Therefore, the primary intention of Strategic Goal No. 1 is to minimize regulatory costs by maintaining timely and decisive regulatory processes. This will render the FMC more effective in addressing matters that are perpetuating discrimination or precluding industry efficiency, while reducing the industry's costs in pursuing matters before the Commission. More decisive action on our part will help to remove uncertainties as to statutory interpretations or the application of FMC rules. Such uncertainties delay operational efficiencies or technological changes, each of which can foster a more economical ocean shipping system.
Our second strategic goal is designed to foster economic efficiencies and reliance on typical marketplace factors, and to redress excessive anticompetitive practices harmful to international commerce. This is a direct link to our mission statement's call for an efficient, competitive, market-driven ocean transportation system. And our continuing efforts to effectively address the actions of foreign governments that adversely affect U.S. interests and our foreign trade comport with that aspect of our mission aimed at creating an environment "free of unfair foreign maritime trade practices."
Strategic Goal No. 3 centers on achieving compliance with the substantive provisions of the shipping statutes the FMC administers. Accomplishing this goal should minimize the unjust discrimination and undue preference or prejudice that precludes certain shipping interests from obtaining rates or service levels that can render their businesses more economic and efficient. Increasing industry compliance should enable stakeholders to concentrate on fair and legal means of enhancing operational efficiency, secure in the knowledge that competitors are not engaging in widespread illegal actions aimed at improving short-term bottom-line profits without concern for the harmful long-term effects on the industry. The shipping public also will have added protection from potential cargo losses and disruptions through the agency's focus on intermediaries operating in U.S. trades having the necessary character and financial responsibility to offer viable services. Effective accomplishment of this goal also can help to promote the growth of U.S. exports.
Finally, we have a single comprehensive goal to address internal Commission management and operations. Enhancing our management oversight and improving employee morale can both foster the accomplishment of various Administration directives and programs in this regard, while putting us in a position to more effectively address the specific aims of our mission. This strategic goal also ensures continuation of a comprehensive approach to performance management.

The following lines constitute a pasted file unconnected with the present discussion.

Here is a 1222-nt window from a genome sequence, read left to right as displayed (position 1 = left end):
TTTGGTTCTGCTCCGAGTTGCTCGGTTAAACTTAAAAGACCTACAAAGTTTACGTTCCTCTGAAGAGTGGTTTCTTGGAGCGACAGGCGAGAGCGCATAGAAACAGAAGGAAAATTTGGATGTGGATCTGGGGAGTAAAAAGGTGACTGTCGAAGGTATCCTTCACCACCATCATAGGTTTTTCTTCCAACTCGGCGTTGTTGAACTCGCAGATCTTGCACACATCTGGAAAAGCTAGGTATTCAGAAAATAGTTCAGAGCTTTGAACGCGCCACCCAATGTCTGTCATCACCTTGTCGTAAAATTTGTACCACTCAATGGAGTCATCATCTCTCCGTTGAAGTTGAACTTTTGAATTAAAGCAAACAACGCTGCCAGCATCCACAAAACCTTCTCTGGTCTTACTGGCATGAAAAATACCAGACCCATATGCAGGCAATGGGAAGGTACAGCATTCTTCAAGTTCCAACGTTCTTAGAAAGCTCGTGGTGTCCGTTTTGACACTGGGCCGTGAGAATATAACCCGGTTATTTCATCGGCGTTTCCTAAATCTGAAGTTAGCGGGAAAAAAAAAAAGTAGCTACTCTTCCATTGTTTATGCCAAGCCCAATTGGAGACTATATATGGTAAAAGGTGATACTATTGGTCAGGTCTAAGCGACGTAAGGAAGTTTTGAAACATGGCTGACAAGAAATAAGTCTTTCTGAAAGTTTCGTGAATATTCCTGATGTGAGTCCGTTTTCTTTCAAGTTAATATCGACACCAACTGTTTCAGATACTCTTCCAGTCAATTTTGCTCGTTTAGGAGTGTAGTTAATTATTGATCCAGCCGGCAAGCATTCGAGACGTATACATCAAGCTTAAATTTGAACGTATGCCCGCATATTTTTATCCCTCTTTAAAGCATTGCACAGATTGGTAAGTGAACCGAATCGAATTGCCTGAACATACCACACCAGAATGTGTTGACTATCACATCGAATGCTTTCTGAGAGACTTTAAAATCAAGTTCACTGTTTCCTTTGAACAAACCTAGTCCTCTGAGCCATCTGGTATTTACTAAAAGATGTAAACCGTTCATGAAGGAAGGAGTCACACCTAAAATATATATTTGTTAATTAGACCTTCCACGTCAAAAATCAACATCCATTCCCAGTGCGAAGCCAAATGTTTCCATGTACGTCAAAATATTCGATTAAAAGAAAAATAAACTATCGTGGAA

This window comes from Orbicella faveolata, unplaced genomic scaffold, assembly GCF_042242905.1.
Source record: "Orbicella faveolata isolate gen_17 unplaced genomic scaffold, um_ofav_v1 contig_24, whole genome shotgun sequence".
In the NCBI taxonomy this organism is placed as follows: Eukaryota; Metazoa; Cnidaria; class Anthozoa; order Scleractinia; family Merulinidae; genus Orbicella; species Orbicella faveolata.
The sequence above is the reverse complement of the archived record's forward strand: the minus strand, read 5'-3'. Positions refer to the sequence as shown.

Achieving these mission-driven goals will enable us to effectively address the external factors we face, while assuring an equitable and efficient administration of the shipping statutes under our jurisdiction. Our processes and procedures will be refined or updated as necessary. We are committed to accomplishing our strategic goals and the outcome goals related to them. Therefore, specific means have been identified to enable the FMC to achieve these goals in the most cost-efficient and least disruptive manner possible.
VI. EXPLANATION OF STRATEGIC GOALS
Strategic Goal 1
Efficient Regulatory Process
Provide a timely, efficient and decisive regulatory process,
to enable all segments of the industry
to plan and conduct their operations more effectively
and with minimal regulatory costs.
1. Hear and determine all proceedings with diligence and fairness.
2. Streamline conduct of proceedings and other administrative processes affecting regulated activity, minimizing the cost thereof to participants.
3. Have in place clear and understandable rules and guidelines governing conduct of Commission proceedings and governing other administrative processes affecting regulated activity.
4. Adjust regulatory requirements as appropriate to reflect evolving industry practices and innovations.
Relationship Between Strategic Goals and Outcome Goals
A timely, efficient, and decisive regulatory process with informed judicious Commission decisions and actions is invaluable in providing all segments of the regulated community a means to plan and conduct their operations with more certainty as to the acceptability or legality of their activities, with minimal regulatory costs. The first outcome goal, conducting proceedings with diligence and fairness, will necessarily provide the decisive and just results and guidelines which promote proper planning and conduct. The second outcome goal, streamlining of proceedings and administrative processes, will provide for timely rulings and decisions and limit regulatory costs. The third outcome goal, establishment of clarity in rules governing Commission processes, provides the road map to assure expeditious, economical and consistent results. The fourth outcome goal, adjusting the regulatory system as appropriate to reflect industry practices, ensures that the commercial freedoms and opportunities envisioned by OSRA not be thwarted by regulatory inflexibility.